On average, 40 volcanoes around the world are erupting at any one time. Sometimes, White Island is among them. This is par for the course, and not a sign of some sort of impending volcanological apoclaypse.

What can I do to help?

As always, don’t spread information whose veracity you are unsure of. Only used trusted, well-cited journalistic sources (hello!) or go to the official government or scientific networks, like GeoNet.

The spread of misinformation, accidental or intentional, will distract scientists and aid workers from their life-saving work, and it will sow erroneously founded seeds of panic in the minds of those affected by the disaster. If you see anyone doing this, politely but firmly tell them to stop; if they don’t, report them.

Follow me on Twitter.

Robin George Andrews is a doctor of experimental volcanology-turned-science journalist. He tends to write about the most extravagant of scientific tales, from eruptions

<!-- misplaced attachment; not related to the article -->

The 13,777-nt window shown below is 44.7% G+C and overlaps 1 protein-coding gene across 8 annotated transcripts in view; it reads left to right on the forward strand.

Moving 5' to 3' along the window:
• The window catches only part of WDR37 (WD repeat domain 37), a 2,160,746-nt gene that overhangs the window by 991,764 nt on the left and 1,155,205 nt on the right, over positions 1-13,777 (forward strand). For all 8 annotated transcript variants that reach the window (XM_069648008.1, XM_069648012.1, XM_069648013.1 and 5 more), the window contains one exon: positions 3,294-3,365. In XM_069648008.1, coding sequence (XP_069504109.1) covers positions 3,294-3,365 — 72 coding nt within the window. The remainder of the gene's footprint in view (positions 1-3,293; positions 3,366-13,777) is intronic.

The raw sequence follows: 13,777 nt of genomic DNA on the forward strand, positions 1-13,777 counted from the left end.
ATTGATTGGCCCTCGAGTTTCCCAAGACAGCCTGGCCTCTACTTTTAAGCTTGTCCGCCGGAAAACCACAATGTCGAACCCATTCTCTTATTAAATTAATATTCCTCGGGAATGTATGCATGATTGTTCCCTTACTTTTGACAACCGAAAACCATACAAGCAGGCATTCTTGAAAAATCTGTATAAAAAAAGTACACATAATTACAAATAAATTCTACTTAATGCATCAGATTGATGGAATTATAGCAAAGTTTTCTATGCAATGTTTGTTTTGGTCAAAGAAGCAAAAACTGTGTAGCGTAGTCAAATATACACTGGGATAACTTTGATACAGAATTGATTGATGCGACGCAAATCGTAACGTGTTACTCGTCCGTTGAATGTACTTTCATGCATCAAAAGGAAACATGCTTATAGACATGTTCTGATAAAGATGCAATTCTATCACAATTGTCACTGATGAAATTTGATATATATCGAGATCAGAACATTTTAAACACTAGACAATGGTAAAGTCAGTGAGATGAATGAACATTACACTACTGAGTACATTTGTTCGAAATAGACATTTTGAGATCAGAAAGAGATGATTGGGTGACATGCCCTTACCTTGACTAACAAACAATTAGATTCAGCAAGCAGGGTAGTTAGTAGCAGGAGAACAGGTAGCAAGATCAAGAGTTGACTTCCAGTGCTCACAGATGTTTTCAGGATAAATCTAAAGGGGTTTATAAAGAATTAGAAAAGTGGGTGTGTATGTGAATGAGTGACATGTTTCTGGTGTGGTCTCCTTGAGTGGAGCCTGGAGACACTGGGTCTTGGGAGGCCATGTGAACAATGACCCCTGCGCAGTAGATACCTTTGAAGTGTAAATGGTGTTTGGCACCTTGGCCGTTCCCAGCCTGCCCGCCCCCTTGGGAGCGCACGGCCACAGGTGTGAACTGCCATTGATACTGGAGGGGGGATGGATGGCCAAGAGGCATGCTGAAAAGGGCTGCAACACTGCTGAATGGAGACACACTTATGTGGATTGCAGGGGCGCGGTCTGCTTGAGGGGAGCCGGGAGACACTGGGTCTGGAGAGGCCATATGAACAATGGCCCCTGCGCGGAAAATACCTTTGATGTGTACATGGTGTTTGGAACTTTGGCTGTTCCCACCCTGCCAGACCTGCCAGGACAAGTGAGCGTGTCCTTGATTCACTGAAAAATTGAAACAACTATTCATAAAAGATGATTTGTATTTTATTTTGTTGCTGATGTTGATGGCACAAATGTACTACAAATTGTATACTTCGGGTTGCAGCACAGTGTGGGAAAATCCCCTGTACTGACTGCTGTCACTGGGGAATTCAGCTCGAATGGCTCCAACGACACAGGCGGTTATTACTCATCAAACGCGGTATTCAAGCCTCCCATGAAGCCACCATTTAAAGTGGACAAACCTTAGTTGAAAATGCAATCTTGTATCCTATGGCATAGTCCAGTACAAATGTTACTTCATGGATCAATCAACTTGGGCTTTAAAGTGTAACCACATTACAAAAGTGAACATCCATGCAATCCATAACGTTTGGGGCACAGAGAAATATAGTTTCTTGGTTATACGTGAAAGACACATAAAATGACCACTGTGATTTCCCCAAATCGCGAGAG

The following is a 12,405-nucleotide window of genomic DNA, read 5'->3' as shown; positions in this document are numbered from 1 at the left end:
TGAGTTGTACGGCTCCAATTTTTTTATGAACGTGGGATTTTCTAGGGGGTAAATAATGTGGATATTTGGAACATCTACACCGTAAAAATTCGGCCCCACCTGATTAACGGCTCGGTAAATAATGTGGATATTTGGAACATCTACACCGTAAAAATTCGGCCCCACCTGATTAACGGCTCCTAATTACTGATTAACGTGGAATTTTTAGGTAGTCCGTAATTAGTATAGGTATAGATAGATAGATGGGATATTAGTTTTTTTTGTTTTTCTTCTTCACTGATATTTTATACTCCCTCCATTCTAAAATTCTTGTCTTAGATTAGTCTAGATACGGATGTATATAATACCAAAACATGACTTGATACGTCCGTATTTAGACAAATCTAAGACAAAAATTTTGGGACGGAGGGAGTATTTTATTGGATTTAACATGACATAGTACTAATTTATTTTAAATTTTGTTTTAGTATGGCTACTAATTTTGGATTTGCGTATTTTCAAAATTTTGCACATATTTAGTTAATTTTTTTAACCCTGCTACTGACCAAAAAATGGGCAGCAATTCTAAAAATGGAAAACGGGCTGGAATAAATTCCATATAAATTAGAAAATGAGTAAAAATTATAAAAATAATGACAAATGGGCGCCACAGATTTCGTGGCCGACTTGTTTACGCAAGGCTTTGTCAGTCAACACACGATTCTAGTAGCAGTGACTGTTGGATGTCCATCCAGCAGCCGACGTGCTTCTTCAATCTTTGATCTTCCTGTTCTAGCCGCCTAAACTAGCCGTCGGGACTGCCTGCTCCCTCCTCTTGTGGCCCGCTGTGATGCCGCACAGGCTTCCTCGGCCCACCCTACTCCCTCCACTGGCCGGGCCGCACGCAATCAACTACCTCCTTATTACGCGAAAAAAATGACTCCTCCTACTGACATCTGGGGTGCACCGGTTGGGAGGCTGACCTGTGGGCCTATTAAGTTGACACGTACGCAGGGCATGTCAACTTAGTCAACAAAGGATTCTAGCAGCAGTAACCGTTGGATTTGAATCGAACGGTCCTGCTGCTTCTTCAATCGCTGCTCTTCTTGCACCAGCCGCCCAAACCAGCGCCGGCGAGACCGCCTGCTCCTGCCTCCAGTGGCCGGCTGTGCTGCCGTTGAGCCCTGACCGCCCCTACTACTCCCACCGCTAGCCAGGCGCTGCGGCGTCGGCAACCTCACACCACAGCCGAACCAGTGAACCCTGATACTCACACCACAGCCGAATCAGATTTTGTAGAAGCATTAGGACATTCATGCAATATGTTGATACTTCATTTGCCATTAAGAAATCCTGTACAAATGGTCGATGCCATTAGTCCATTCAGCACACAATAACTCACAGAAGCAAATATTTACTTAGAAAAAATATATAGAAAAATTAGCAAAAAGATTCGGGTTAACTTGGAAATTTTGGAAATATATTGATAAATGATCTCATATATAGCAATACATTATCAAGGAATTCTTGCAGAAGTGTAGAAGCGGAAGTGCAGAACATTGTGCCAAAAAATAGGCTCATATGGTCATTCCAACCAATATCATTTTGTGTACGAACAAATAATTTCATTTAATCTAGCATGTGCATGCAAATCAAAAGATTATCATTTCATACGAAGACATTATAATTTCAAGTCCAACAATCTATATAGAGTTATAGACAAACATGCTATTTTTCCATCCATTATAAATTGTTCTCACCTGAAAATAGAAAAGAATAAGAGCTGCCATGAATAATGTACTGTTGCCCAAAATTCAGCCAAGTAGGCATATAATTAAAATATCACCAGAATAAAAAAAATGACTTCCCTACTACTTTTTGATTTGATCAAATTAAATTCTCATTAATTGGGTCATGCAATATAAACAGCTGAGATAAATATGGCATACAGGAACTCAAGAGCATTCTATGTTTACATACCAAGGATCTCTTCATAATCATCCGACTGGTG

Source: Deadly Volcanic Explosion Rocks New Zealand: Here’s Everything You Need To Know

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Hawaii Volcano Quiets After Months-Long Eruption | Nathan Rott | NPR.org | Online Marketing Tools

After more than three months, the volcanic eruption on Hawaii’s Big Island appears to be slowing.

Geologists at the Hawaiian Volcanic Observatory say the flow of lava from a crack in the earth at the foot of the Kilauea volcano has greatly diminished in recent days.

It was lava from that vent, Fissure 8, that ran toward the coast in a molten river, inundating two seaside communities and reshaping the island’s southeast coast.

That doesn’t mean the event is over. Tina Neal, the scientist in charge of the observatory, noted that eruptions like this typically wax and wane.”It could be weeks or months before we feel comfortable calling the eruption and the summit collapse over,” she said in a press release.

Source: Hawaii Volcano Quiets After Months-Long Eruption | Nathan Rott | NPR.org | Online Marketing Tools